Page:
Author Home Author Archives Search Articles Subscribe
Stay informed with the
NEW Casino City Times newsletter!
Newsletter Signup
Stay informed with the
NEW Casino City Times newsletter!
Related Links
Related News
Recent Articles
Best of Howard Stutz

Gaming Guru

Howard Stutz

Harrah's Thinking Bigger for Poker Tournament

15 July 2005

LAS VEGAS -- Harrah's Entertainment is moving all in with the World Series of Poker.

As the 2005 competition winds to a close and the new world champion is crowned sometime this evening, or possibly very early Saturday, Harrah's is looking toward the 2006 tournament, expanding opportunities to increase awareness of the World Series brand.

"It's a tremendous name, and with poker's popularity continuing to grow, we want to introduce the brand a larger audience," said Gary Thompson, director of the World Series of Poker for Harrah's.

After considering a move to a Harrah's-owned Strip resort, such as Caesars Palace, Thompson said the company decided to keep the 2006 World Series at the Rio in a specially built 60,000-square-foot poker room in the resort's convention center.

This year's tournament drew more than 30,000 entries into 45 events over five weeks, with players competing for more than $100 million in prizes.

Thompson said the Rio has the space, surveillance systems and staff to accommodate the World Series and the accompanying Poker Lifestyles trade show, which drew more than 50,000 people over four days. He said the show will add vendors and days.

"Some of the vendors did a tremendous amount of merchandise sales during the show, so my guess is that it will go a little longer next year," Thompson said. "The Rio's staff has the experience now in putting together the World Series of Poker, so it just made sense to keep the show here."

In the end, Thompson said, it almost doesn't matter where the World Series is held because crowds will follow.

Binion's will host the final day of the event starting at 2 p.m. today in Benny's Bullpen on the downtown casino's second floor.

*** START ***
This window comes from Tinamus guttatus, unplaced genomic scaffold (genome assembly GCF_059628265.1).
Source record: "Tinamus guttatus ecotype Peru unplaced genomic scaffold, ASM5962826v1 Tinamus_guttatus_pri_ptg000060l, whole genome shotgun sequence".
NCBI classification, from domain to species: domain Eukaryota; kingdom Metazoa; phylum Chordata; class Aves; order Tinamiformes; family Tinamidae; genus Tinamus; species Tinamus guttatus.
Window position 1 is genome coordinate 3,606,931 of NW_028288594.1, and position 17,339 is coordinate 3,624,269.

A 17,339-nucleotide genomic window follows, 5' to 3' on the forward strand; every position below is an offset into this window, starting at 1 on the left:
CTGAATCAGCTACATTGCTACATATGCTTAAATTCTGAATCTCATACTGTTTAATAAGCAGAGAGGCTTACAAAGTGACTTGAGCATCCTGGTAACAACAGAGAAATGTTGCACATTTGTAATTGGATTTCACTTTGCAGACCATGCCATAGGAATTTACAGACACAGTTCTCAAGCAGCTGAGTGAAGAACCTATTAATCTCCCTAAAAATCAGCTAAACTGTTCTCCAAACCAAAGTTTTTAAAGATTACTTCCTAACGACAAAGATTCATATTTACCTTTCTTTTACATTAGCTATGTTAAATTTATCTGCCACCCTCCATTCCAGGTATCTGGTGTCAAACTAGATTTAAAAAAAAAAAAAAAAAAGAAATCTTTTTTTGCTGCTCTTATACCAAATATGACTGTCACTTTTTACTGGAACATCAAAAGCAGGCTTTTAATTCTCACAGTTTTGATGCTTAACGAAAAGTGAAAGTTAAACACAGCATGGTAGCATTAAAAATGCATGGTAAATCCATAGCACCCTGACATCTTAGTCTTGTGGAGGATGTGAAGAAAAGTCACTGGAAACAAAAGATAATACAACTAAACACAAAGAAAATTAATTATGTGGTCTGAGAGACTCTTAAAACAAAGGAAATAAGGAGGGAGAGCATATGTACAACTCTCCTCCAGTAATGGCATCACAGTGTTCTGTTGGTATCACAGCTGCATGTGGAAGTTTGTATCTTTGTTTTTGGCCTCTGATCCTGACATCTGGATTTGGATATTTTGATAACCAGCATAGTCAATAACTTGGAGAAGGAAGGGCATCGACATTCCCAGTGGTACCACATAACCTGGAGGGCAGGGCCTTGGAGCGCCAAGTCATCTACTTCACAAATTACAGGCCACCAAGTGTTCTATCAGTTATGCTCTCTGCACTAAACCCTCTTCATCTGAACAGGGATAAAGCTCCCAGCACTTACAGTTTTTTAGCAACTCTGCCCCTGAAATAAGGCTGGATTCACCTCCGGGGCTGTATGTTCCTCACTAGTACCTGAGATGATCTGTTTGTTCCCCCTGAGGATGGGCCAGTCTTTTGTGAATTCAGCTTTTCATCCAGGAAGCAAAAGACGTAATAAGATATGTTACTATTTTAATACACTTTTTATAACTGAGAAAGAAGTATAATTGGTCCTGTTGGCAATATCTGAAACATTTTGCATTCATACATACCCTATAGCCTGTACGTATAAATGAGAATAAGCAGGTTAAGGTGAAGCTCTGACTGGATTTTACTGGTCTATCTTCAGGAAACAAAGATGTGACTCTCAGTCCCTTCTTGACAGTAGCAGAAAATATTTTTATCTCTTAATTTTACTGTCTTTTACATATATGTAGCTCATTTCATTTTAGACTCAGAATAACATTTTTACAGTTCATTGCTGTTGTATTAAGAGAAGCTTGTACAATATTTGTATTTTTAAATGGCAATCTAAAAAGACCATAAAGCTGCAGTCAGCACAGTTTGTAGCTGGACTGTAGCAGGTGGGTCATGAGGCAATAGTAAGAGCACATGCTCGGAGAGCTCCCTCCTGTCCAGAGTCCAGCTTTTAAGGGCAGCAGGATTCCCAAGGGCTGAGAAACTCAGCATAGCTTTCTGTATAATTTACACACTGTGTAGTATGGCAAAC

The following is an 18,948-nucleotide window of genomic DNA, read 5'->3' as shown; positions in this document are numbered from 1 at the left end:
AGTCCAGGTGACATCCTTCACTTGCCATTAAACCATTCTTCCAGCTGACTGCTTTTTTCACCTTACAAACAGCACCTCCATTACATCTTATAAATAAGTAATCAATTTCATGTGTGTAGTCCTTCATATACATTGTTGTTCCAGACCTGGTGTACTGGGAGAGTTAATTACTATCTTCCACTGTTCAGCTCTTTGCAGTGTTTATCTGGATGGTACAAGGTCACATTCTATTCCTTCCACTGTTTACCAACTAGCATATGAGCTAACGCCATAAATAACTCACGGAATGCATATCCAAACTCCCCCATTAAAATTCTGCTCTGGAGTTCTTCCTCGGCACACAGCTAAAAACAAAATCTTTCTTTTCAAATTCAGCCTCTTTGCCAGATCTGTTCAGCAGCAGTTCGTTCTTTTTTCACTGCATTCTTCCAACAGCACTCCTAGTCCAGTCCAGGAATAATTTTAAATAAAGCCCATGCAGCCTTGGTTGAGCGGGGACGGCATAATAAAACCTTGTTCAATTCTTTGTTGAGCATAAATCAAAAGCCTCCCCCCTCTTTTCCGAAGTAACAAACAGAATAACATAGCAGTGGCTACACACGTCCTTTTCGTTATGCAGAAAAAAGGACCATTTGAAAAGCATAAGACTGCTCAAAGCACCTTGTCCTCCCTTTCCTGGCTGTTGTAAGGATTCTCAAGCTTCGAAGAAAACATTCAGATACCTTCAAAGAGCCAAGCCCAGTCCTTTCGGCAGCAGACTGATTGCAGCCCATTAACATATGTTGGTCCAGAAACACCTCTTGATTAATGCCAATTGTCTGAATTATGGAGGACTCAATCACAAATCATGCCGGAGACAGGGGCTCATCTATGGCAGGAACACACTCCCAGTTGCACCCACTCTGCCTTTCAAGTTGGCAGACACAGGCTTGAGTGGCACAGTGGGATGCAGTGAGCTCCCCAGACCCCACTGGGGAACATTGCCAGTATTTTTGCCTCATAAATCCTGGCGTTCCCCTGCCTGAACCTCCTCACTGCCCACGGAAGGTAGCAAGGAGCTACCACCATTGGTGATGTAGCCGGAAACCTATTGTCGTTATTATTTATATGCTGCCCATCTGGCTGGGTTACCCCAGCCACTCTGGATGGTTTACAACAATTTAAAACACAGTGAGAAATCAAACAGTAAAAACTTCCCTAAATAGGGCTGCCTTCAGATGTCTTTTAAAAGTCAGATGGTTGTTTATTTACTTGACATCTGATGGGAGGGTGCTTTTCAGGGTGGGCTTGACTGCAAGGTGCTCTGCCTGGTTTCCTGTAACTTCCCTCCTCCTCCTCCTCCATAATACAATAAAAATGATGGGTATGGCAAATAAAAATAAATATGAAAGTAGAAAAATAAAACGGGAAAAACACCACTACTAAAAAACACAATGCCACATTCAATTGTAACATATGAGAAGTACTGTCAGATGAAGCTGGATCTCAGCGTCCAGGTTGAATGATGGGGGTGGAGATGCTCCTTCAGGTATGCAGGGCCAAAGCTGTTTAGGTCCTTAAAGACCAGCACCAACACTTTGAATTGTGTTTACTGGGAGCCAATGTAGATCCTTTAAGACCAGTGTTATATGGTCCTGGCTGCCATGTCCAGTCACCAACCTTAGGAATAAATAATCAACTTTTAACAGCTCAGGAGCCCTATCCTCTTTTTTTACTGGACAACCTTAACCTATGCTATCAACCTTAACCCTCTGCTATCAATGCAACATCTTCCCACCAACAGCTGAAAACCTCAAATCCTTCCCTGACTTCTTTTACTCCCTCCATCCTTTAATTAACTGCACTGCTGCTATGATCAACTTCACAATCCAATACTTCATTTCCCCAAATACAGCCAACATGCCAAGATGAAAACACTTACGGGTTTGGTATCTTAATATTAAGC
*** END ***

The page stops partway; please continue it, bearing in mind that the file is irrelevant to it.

The last nine players from the original field of 5,619 entries will play in the final table of the $10,000 buy-in no-limit Texas hold 'em event that drew a prize pool of $52.8 million and will take more than nine days to complete.

The first player eliminated from the final table will earn $1 million for ninth place, and the 2005 world champion will collect $7.5 million. The runner-up takes home $4.25 million.

Once the 2005 World Series ends, Harrah's will launch a high-stakes, nationwide poker tour that culminates with the 2006 World Series of Poker in late summer.

Harrah's is doubling the schedule of its World Series of Poker Circuit to 12 events and incorporating some of the casinos the company acquired when it bought Caesars Entertainment for $9.4 billion.

The circuit events will begin Aug. 11 at Grand Casino Tunica and will run at Harrah's casinos in Las Vegas, Atlantic City, New Orleans, Biloxi, Miss., Lake Tahoe and at Caesars Indiana.

The 12 winners of each circuit championship event -- a $10,000 no-limit Texas hold 'em game -- will qualify for the World Series of Poker Tournament of Champions that will take place in late June at the Rio just before the World Series of Poker.

The event will be a $2 million "free-roll." Harrah's will put up the jackpot for the 27-player field, which will include the 12 champions, the nine players from the 2005 World Series of Poker final table, and six players chosen by the tournament's sponsors.

"This circuit is a way to bring the World Series brand into new markets and allow everyday players to compete against the game's best poker players and world champions," Thompson said.

Harrah's purchased the World Series of Poker last year when it bought Binion's, eventually selling the downtown casino but retaining the event and brand.

The company earns 6 percent from the prize pool -- commonly referred to as a "rake" -- and the money is used to pay dealers and other expenses. Worldwide exposure, however, has been more valuable than any monetary amounts.

"The front-page coverage in national and international newspapers has been invaluable to Harrah's," company spokesman David Strow said. "The benefits for Harrah's go far beyond the World Series of Poker. It has helped us introduce the company and what we offer in many different markets."

When Harrah's announces its second-quarter earnings Aug. 4, it is expected to include record numbers from the Rio, where the bulk of the World Series competition took place in June. Customer traffic in the casino, associated with the World Series, had Rio executives elated, sources who requested anonymity said.

Sources also said the Series will also effect Harrah's third-quarter earnings, since World Series of Poker competition took place in early July. Sources said they expect the Series' effect on the third quarter to be less than its effect on second-quarter earnings.

"The World Series has greatly benefited the Rio with the increased numbers of customers and the exposure the property has received," Strow said.

In trading Thursday, shares of Harrah's hit a 52-week high, closing at $77.31, up $1.18, or 1.55 percent.

Harrah's Thinking Bigger for Poker Tournament is republished from